Wales to offer money to recruit more black, Asian and minority ethnic teachers
Around 1.3% of school teachers in Wales identify as being from an ethnic minority background compared to 12% of students
Financial incentives are to be offered to help recruit more Black, Asian and Minority Ethnic teachers in Wales.
Around 1.3% of school teachers in Wales identify as being from an ethnic minority background compared to 12% of students, according to the latest Annual Education Workforce Statistics.
In response to the study, and recommendations made by a working group advising on the creation of a new curriculum, the Welsh Government has published a new plan on Friday to promote teaching as a career among BAME communities.
The strategy, which will be adopted from 2022, includes offering monetary benefits to those who sign up to teacher training courses.
Similar incentive packages exist already to attract Welsh-medium teachers, and teachers for high demand subjects such as mathematics and the sciences.
Those running initial teacher education courses will also be required to work towards having a certain percentage of trainees from BAME backgrounds.
Education and Welsh language minister Jeremy Miles said: “It is simply not good enough that fewer than 2% of teachers are from an ethnic minority background.
“That is why we are launching this much needed plan, so that we have a workforce that better reflects the population of Wales.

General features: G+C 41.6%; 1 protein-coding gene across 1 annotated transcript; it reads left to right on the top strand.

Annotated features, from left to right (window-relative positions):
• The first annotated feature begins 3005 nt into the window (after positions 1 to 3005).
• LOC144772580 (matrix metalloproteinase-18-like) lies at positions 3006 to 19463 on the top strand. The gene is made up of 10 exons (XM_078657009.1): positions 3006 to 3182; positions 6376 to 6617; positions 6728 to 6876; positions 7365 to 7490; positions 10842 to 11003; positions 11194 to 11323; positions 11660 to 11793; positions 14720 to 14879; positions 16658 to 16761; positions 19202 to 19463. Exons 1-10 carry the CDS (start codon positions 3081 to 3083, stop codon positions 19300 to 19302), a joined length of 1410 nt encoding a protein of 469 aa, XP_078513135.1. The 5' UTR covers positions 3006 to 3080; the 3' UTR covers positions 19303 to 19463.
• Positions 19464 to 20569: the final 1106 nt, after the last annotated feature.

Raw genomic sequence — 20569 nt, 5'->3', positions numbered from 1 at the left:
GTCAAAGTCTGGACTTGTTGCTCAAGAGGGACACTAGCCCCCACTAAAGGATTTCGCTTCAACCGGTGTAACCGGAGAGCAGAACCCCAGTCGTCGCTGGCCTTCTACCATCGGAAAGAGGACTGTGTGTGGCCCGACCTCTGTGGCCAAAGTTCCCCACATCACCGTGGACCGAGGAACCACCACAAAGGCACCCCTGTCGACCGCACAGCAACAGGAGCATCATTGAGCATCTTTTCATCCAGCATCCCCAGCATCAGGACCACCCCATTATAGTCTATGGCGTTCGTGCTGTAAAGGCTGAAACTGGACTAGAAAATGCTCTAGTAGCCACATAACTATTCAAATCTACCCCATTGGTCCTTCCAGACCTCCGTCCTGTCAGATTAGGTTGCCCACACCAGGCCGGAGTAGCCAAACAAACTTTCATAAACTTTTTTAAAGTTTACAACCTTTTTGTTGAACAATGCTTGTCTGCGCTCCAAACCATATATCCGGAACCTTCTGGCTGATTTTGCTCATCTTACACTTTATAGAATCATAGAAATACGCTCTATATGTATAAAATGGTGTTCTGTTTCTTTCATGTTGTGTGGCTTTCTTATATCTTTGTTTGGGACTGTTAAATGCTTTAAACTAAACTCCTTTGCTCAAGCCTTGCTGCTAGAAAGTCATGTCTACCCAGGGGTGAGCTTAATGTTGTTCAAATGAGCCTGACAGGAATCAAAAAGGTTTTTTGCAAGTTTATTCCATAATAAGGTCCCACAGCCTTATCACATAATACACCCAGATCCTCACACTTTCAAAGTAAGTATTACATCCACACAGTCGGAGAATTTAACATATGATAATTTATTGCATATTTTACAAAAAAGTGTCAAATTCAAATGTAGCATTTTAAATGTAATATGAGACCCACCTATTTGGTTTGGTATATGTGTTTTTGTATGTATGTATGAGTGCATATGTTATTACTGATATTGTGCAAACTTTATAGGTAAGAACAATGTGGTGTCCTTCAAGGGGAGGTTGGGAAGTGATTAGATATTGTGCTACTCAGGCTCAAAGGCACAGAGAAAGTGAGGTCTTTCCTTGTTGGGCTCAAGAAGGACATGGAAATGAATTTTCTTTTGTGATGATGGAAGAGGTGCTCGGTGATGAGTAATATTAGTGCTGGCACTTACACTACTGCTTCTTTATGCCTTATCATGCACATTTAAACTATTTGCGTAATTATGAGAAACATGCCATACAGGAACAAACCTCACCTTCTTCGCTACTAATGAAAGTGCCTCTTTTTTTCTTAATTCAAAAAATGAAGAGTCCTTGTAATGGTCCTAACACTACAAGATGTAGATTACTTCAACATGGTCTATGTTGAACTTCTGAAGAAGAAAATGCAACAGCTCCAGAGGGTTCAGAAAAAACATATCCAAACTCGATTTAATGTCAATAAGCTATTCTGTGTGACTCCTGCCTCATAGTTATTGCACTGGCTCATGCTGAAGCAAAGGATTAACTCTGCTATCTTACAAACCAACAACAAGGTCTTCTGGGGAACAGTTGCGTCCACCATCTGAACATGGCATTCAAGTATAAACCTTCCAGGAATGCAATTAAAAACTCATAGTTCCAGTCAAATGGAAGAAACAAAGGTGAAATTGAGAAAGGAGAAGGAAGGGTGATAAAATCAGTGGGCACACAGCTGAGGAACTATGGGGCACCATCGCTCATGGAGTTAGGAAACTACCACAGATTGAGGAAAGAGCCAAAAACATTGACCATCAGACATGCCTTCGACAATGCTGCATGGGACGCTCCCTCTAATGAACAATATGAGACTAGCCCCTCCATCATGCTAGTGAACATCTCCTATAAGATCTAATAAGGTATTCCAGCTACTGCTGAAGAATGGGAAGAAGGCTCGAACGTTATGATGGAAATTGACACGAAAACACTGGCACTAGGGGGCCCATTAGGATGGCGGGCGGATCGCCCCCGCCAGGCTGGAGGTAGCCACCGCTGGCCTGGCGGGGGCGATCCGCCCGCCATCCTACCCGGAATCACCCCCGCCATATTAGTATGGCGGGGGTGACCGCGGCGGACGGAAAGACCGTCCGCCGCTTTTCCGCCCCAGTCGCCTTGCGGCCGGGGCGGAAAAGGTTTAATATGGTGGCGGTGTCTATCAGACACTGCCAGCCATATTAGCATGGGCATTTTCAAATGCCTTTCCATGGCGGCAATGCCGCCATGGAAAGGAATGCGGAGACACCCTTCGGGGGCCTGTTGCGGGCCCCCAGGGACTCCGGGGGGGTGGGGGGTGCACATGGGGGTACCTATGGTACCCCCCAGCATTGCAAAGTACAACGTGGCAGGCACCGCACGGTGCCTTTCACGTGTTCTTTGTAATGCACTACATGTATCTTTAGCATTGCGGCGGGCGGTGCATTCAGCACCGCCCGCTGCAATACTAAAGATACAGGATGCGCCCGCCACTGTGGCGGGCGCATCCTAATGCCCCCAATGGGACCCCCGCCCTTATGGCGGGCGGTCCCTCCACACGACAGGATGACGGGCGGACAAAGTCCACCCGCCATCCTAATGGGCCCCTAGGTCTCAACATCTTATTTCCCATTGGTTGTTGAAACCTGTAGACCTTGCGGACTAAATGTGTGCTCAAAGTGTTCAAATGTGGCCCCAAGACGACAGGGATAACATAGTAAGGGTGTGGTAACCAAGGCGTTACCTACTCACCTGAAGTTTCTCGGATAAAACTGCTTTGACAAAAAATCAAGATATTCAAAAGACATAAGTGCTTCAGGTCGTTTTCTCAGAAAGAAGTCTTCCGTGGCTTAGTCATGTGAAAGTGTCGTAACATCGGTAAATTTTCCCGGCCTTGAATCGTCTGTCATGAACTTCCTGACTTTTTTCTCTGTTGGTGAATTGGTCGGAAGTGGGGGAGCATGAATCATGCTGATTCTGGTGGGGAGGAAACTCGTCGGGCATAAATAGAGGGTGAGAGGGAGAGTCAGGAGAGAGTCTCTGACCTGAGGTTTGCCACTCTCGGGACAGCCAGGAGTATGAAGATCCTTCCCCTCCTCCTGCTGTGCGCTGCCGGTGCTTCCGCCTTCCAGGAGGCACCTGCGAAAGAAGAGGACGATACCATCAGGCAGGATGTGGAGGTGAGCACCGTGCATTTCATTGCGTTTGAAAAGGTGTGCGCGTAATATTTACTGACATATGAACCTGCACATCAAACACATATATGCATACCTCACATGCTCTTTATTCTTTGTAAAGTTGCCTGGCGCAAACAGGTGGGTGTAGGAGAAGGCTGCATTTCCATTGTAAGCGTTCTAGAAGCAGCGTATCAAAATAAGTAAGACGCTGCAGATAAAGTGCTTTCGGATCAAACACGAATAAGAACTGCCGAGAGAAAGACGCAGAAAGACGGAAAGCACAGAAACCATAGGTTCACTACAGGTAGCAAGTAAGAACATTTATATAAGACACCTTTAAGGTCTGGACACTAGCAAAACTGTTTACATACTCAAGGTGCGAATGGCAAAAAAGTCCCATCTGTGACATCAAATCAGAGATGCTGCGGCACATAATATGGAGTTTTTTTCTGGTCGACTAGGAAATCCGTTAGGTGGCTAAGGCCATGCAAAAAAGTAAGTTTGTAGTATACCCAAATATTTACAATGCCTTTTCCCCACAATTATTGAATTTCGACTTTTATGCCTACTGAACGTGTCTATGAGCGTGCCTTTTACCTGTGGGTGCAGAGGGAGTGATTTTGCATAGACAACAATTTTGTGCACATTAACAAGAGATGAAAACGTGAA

“Importantly, increasing diversity in schools should not only apply to areas where there is a higher proportion of people from ethnic minority backgrounds, but across the whole of Wales.”
It comes after a new award for teachers or schools who celebrate diversity and inclusion in the classroom was created for the annual Professional Teaching Awards Cymru.
The Betty Campbell Award honours the former head teacher of Mount Stuart Primary School and first black head teacher in Wales whose statue was unveiled in Cardiff City Centre in October.
Elaine Clarke, Mrs Campbell’s daughter, said: “Our mum was very passionate about education and pioneering a curriculum that ensured children had the opportunity to access and embrace a rich experience, reflecting their multi-ethnic identities and inspired them to achieve their dreams.
“To Betty, the impossible was always possible.
“The award is a wonderful way to promote inclusion of all Black, Asian and Minority Ethnic groups and we are sure the recipients will continue to inspire future generations in the footsteps of our mother.”